It is interesting to note how Star Sports has tried developing many non-cricketing sports like football (through Indian Super League), badminton (Pro Badminton League) and hockey (Hockey India League). However, Kabaddi is the only one that has picked up too fast and too high. Was it the advertisers who didn’t find enough value in these sports or was it the viewership that fell flat? Jayaraj answered, “It is always driven by viewership. Viewership leads advertisers because the brands come aboard only if there is viewership in any sport. Badminton is a niche sport, but the fact that all Indians are doing well has meant that there is renewed interest. Last year, Vodafone came in as the title sponsor for three years and this year too, they will stay on. Comparatively, the Indian men and women are doing very well on the global map and that creates a lot of interest. It will do well.”

Even for football, Jayaraj mentioned that the positive performance of the Indian national team will help rejuvenate the sport and that a big announcement on ISL is round the corner.

Considering the Vivo-IPL deal, the sports properties are enjoying a high time for sponsorships. Vivo is also the title sponsor for PKL and the rights were reportedly bought for Rs 300 crore. Could the fastest growing sports property have raked in more money? It might be because it’s an upcoming sport and one had to keep it affordable sport for the advertiser interest to remain active.

Jayaraj, in his presentation, had also pointed out that Kabaddi is a sport that can appeal across the country in one shot. “With Hindi GEC/ movies, advertiser gets great reach but would not cover the south. English news appeals to urban audience.”

He also stated that while commercialisation is sometimes not a nice word, but if the ecosystem is not making money then sustenance becomes an issue. “That’s why I feel that commercialisation should be one of the agenda points. Cricket sponsorship works very differently than that of Kabaddi. While Vivo is the on-ground title sponsor for IPL, if Oppo wants to buy out the title sponsorship for the broadcast property on Set Max, it can very well do it. It can be an ‘Oppo presents Vivo IPL’ or ‘Vivo IPL presented by Oppo’ on Set Max. Cricket is a big giant and can afford to do this. PKL doesn’t work like that. Here, the on-ground and broadcast title sponsorship is sold by Star Sports in a single package. Hence, there is no chance that you will be out shouted within your own category and this is a very big deal for a lot of advertisers.”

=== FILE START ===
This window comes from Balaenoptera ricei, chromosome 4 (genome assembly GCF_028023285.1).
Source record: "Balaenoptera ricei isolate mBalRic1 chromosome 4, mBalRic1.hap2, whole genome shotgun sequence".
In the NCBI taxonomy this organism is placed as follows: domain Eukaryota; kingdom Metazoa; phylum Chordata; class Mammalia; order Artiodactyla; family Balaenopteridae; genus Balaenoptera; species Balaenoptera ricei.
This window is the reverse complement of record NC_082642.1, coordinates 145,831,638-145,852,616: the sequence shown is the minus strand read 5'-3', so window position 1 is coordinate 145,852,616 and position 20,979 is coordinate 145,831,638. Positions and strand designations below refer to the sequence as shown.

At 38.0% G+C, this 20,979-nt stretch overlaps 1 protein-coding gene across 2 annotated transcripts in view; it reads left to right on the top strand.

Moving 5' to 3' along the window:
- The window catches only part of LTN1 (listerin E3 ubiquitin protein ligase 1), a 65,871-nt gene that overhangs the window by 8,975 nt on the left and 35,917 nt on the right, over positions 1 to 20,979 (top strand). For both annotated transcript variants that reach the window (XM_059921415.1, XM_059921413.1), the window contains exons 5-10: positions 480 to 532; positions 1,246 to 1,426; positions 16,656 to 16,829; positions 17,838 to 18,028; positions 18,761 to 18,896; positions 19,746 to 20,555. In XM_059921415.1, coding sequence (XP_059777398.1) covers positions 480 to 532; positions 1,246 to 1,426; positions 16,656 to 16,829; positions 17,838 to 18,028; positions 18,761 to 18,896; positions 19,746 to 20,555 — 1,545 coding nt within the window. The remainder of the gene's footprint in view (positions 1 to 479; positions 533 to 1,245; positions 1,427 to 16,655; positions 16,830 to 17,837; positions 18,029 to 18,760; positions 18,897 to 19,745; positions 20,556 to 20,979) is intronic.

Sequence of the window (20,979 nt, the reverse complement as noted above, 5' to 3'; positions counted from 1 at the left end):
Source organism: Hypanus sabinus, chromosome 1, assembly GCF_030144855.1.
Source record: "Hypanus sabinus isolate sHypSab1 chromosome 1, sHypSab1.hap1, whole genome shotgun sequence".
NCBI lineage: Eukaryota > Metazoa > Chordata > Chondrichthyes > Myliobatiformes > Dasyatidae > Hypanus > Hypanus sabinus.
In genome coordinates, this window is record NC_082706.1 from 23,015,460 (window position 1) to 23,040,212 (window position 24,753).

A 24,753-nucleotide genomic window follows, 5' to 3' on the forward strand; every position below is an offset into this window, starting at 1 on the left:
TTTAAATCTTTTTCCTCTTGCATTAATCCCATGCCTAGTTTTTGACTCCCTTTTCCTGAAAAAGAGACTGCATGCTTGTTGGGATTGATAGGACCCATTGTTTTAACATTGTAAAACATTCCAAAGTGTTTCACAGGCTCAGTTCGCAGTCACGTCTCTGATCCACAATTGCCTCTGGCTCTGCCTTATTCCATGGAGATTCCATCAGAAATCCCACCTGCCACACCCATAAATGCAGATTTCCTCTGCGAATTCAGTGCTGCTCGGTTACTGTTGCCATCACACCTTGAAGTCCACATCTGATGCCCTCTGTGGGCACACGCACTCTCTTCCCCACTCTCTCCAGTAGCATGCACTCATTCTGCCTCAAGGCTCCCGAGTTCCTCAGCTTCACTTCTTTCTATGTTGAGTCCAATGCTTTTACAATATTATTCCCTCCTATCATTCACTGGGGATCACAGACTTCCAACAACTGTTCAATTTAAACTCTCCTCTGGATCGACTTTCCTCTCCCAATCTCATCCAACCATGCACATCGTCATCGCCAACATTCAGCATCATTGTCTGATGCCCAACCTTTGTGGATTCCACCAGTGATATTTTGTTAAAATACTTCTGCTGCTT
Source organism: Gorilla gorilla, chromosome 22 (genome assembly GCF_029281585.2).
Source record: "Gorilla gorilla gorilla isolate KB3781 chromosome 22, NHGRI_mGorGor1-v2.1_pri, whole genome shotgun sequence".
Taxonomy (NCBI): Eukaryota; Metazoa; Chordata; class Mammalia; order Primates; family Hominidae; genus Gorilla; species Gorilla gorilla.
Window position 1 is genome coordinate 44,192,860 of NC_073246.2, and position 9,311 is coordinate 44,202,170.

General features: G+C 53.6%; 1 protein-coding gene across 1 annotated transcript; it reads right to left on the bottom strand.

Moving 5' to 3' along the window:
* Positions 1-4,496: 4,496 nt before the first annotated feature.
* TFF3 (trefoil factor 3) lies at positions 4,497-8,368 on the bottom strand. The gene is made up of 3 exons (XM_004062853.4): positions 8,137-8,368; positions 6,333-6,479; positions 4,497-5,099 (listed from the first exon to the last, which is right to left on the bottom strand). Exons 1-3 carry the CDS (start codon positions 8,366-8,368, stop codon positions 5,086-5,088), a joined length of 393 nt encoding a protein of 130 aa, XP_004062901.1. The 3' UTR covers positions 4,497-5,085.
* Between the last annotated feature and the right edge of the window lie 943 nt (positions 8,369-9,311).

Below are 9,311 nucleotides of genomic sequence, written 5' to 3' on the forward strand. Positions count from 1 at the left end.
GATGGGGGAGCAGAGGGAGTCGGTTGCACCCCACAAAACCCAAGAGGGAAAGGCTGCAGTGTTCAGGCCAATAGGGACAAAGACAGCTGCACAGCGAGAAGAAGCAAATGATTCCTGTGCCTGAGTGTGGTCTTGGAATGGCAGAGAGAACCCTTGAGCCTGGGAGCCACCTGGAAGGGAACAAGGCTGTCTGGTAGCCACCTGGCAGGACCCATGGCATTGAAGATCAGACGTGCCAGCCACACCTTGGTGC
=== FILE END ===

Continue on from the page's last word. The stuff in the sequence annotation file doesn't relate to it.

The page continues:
While it is good news that the sport will now be played for 13 straight weeks, wouldn’t sustenance of viewership pose a challenge? Goswami chooses to take it as an opportunity. “In sport, so far, the experience has been that if you are offering more, the appetite increases. We are confident that we will resolve this issue, we take it as an opportunity, not a challenge.”

Also, the league has, since the start, seen extensive involvement from the Bollywood and cricket personalities. Has that helped the tourney too? Goswami agrees, saying, “Celebrity quotient is extremely important for sports. But we have got an extremely large number of sports followers who are coming in especially for the sport. For any other sport, the digital articulation from women is about 7-8 per cent. For Kabaddi season 1, it is 16 per cent. This is a big story.”

Lastly, everyone knows that the women’s champions matches played in the last season saw amazing viewership and lot of traction on social media. Isn’t it a good time to launch a women’s Kabaddi league then? “Whenever we start the women’s league, it will be a notch higher than the PKL. We don’t want to launch it on a lower level than this. We are working with some of the talent we spotted and we will bring a women’s league. We want to keep on developing the league. We should do it at the absolute break-out level. There would be no women’s champions matches this time.”